The following is from the Data Republic eBook Data Governance 101: Best practice tips for getting started. To download the whole eBook click here.
The shift to the digital economy has seen the volume of data created by consumers and business grow exponentially in the past five years. Indeed, it has been estimated that in the past two years more data has been created than in the entire previous history of the human race.
The staggering potential benefits of data for everything from marketing and customer acquisition through to post-sale servicing and product creation have not gone unnoticed by the broader business community with 75% of companies recently surveyed by Gartner confirming that they have invested or plan to significantly invest in big data in the next years.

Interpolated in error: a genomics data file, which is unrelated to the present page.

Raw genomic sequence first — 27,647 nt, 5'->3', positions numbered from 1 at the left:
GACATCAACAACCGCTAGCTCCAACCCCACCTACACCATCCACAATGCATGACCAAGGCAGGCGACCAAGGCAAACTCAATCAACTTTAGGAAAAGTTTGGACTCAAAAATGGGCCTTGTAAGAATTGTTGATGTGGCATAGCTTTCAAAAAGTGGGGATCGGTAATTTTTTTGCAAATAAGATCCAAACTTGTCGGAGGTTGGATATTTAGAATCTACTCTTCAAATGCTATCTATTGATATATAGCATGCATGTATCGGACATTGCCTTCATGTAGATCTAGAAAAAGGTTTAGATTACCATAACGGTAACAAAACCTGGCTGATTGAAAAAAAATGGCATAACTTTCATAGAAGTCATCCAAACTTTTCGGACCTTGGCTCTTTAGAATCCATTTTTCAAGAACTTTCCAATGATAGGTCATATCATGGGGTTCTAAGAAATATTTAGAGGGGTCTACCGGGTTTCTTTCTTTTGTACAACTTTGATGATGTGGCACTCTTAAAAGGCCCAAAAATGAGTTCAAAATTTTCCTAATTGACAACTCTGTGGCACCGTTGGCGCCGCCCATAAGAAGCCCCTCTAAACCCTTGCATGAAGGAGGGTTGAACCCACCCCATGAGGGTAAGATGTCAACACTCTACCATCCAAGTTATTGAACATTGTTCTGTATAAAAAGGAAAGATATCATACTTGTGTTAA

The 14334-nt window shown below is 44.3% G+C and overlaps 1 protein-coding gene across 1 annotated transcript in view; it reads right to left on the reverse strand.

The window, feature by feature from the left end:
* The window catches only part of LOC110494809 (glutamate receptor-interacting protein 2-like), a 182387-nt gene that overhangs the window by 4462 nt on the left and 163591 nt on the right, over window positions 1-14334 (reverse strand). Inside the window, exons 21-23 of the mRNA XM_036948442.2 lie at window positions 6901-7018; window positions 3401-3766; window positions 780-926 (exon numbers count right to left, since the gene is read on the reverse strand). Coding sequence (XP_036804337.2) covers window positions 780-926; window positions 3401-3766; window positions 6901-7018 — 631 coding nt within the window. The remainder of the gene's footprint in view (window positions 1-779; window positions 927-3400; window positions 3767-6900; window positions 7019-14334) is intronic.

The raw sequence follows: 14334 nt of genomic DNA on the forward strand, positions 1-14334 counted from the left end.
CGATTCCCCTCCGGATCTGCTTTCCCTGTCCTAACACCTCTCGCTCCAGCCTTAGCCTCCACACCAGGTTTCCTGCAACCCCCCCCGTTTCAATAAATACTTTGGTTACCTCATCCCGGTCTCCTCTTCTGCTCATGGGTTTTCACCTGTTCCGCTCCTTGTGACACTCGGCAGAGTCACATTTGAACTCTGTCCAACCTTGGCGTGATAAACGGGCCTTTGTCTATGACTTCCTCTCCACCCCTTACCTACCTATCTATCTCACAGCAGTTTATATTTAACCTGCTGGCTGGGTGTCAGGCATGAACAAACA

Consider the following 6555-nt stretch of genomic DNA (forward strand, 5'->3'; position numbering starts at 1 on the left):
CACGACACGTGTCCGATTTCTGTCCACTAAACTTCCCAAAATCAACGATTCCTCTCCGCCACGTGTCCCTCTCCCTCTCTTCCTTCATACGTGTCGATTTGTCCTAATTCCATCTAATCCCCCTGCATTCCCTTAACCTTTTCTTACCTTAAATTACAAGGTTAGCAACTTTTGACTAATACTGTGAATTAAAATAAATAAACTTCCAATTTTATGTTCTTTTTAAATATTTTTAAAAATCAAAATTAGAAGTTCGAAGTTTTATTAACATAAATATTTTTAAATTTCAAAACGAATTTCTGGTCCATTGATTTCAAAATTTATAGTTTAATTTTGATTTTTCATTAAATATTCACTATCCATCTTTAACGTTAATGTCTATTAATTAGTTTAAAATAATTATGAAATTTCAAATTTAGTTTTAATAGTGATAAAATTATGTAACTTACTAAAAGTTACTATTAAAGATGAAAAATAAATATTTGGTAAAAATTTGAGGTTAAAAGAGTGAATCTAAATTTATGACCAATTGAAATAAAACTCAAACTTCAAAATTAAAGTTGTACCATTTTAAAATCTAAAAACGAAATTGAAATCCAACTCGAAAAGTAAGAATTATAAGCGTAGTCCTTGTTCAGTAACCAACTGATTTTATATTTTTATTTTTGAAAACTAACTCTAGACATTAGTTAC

So, what are we actually doing with all of this data? At present, it’s estimated that fewer than 0.5%of all data created is actually analysed and used.
It appears that we’re all very good at planning for the opportunity which data represents but can’t seem to take the leap to begin operationalising data collection, analysis and application.
One of the root causes of this stasis around data use lies with ineffective data governance. Organisations have very efficient processes for the collection, management and governance around money, but the rules surrounding the collection, analysis and use of data in business are still somewhat immature. This immaturity manifests in (amongst other things) lack of controls and mitigants that often leads to an increase in actual and perceived risk. It’s this risk that causes much of the inactivity surrounding the use of big data.
Governance is central to a company’s ability to both maximise the value of their own data and the minimise any risk associated with using it.
Click here for the full eBook: Data Governance 101: Best practice tips for getting started.